Particularly effective for brackish water, and with applications ranging from groundwater desalination to water softening for domestic appliances, Voltea’s approach uses less than half of the energy compared to other technologies. It is also more efficient in terms of water use. “Many of the current technologies discard as much as 50% of the incoming water to produce fresh water; our technology has an efficiency of up to 95%,” says Voltea CEO Michiel Lensink, whose firm is backed by Unilever Ventures and Pentair and is currently closing another investment round with the cleantech venture capital arm of one of the world’s leading banks.


04 Energy Norway

Much as everyone hails wind power as a potent source of clean energy, enthusiasm wanes the moment they realise that giant turbines are coming to their own backyards – or even 20km out to sea. For example, a $2bn plan to build what would be the first wind farm in US coastal waters just off the Cape Cod peninsula in Massachusetts is still being fought over a decade later; although they cite wildlife concerns as the reason for their opposition, the truth is beach-lovers just don’t want their horizons ruined.

A solution to this environmental dilemma has come from Norway’s Statoil. Th e world’s biggest offshore oil and gas company has teamed up with European partners such as Siemens and Nexans to build the first full-scale floating wind turbine.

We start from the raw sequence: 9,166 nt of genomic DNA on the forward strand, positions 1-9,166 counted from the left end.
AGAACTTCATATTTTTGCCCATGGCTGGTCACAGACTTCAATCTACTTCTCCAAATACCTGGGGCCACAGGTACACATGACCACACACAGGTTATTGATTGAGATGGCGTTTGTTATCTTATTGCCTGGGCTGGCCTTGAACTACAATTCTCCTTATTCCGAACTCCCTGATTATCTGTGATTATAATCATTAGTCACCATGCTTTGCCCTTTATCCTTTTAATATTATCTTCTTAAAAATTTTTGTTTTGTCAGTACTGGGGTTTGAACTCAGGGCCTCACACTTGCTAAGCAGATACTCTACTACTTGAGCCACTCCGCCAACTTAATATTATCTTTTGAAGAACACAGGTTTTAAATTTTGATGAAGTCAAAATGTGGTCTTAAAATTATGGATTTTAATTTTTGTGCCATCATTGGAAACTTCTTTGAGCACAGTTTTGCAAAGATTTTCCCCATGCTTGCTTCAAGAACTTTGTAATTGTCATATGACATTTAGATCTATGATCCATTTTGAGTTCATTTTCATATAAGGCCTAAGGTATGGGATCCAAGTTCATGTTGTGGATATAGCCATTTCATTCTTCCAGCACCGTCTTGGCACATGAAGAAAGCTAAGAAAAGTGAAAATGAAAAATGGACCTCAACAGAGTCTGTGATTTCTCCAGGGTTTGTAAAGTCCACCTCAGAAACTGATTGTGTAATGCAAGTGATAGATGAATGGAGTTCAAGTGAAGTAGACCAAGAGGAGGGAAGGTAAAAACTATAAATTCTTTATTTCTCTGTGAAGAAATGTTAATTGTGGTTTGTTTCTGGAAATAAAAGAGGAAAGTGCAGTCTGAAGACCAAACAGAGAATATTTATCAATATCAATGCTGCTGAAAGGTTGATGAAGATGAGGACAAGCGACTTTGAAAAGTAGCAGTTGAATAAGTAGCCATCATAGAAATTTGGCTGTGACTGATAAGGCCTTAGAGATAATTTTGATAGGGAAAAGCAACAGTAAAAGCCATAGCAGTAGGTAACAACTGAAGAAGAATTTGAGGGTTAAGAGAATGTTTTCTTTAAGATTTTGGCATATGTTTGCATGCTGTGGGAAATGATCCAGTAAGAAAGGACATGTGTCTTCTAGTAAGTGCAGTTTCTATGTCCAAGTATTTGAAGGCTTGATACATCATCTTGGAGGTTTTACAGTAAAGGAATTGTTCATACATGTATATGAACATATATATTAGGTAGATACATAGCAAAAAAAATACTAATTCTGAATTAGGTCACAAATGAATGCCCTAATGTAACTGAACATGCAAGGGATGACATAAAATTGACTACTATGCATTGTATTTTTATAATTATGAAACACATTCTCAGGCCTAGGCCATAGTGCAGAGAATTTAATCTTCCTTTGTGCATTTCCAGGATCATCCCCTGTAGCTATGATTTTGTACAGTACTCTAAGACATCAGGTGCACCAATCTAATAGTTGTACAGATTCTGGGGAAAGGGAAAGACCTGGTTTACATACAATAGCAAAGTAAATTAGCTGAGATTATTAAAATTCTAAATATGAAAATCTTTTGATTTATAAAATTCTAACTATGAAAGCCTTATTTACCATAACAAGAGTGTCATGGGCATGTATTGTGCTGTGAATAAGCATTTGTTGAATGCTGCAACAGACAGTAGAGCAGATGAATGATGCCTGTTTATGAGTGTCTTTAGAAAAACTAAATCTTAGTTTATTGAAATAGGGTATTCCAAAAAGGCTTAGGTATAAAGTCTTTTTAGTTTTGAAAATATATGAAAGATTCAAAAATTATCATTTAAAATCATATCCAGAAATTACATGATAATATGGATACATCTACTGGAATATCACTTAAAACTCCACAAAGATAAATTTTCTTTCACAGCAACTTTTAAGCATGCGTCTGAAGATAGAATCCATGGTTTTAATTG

Drawing on its long history with off shore platforms in the North Sea, Statoil devised a steel cylinder that is filled with a ballast of water and rocks. Extending 100m below the surface, this floating structure is anchored to the sea bed by a three-point mooring spread. Underwater cables link the 2.3MW wind turbine –the Hywind – to the mainland electricity grid. A prototype is currently being tested 10km off the coast of Norway.

Floating wind farms can also be moved to areas where the wind is stronger and steadier. Over time, insists Statoil, such turbines should cost no more than fixed ones, opening the commercial door to viable wind harvesting off the coasts of North America, the Iberian Peninsula and those of Norway and the UK.


05 Music Sweden & UK

Spotify, a free streaming music service delivered via desktop software with social sharing elements, already enjoys cult status in the US – and it’s not even available there.

Restricted so far to the UK, France, Spain, Netherlands and the Nordic countries, this Swedish start-up is seen by the music industry as a counterbalance to Apple’s iTunes. The support for Spotify is so intense, that record labels are starting to believe that cloud-based music may well be the future of music consumption – as opposed to owning audio files or, heaven forbid, CDs.